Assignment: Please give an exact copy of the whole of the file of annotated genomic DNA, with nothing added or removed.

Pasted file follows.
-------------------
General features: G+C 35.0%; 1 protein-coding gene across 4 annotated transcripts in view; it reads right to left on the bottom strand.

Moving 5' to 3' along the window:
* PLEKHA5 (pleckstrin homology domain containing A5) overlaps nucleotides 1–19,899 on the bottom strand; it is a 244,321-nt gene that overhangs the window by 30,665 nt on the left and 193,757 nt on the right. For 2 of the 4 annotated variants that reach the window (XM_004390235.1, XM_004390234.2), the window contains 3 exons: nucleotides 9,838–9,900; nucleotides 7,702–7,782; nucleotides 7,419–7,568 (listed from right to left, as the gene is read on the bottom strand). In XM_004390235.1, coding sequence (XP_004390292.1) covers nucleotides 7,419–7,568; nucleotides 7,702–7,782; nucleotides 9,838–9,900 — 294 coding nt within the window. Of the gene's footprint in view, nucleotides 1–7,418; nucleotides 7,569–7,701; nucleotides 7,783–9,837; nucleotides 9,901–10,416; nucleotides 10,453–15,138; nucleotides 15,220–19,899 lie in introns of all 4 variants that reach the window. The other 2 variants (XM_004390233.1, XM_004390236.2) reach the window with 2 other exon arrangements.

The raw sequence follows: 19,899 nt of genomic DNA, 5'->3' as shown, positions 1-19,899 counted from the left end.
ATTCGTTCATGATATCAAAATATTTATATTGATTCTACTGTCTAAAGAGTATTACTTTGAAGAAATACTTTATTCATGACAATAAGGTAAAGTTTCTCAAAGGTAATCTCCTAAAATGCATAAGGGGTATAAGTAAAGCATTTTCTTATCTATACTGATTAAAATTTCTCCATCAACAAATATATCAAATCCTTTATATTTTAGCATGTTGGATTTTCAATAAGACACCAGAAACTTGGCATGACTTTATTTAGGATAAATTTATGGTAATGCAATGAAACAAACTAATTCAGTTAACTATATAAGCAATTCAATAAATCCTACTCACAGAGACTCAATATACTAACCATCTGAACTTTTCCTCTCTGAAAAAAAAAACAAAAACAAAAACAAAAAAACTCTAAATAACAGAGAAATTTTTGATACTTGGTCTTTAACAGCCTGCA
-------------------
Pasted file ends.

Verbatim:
General features: G+C 35.0%; 1 protein-coding gene across 4 annotated transcripts in view; it reads right to left on the bottom strand.

Moving 5' to 3' along the window:
* PLEKHA5 (pleckstrin homology domain containing A5) overlaps nucleotides 1–19,899 on the bottom strand; it is a 244,321-nt gene that overhangs the window by 30,665 nt on the left and 193,757 nt on the right. For 2 of the 4 annotated variants that reach the window (XM_004390235.1, XM_004390234.2), the window contains 3 exons: nucleotides 9,838–9,900; nucleotides 7,702–7,782; nucleotides 7,419–7,568 (listed from right to left, as the gene is read on the bottom strand). In XM_004390235.1, coding sequence (XP_004390292.1) covers nucleotides 7,419–7,568; nucleotides 7,702–7,782; nucleotides 9,838–9,900 — 294 coding nt within the window. Of the gene's footprint in view, nucleotides 1–7,418; nucleotides 7,569–7,701; nucleotides 7,783–9,837; nucleotides 9,901–10,416; nucleotides 10,453–15,138; nucleotides 15,220–19,899 lie in introns of all 4 variants that reach the window. The other 2 variants (XM_004390233.1, XM_004390236.2) reach the window with 2 other exon arrangements.

The raw sequence follows: 19,899 nt of genomic DNA, 5'->3' as shown, positions 1-19,899 counted from the left end.
ATTCGTTCATGATATCAAAATATTTATATTGATTCTACTGTCTAAAGAGTATTACTTTGAAGAAATACTTTATTCATGACAATAAGGTAAAGTTTCTCAAAGGTAATCTCCTAAAATGCATAAGGGGTATAAGTAAAGCATTTTCTTATCTATACTGATTAAAATTTCTCCATCAACAAATATATCAAATCCTTTATATTTTAGCATGTTGGATTTTCAATAAGACACCAGAAACTTGGCATGACTTTATTTAGGATAAATTTATGGTAATGCAATGAAACAAACTAATTCAGTTAACTATATAAGCAATTCAATAAATCCTACTCACAGAGACTCAATATACTAACCATCTGAACTTTTCCTCTCTGAAAAAAAAAACAAAAACAAAAACAAAAAAACTCTAAATAACAGAGAAATTTTTGATACTTGGTCTTTAACAGCCTGCA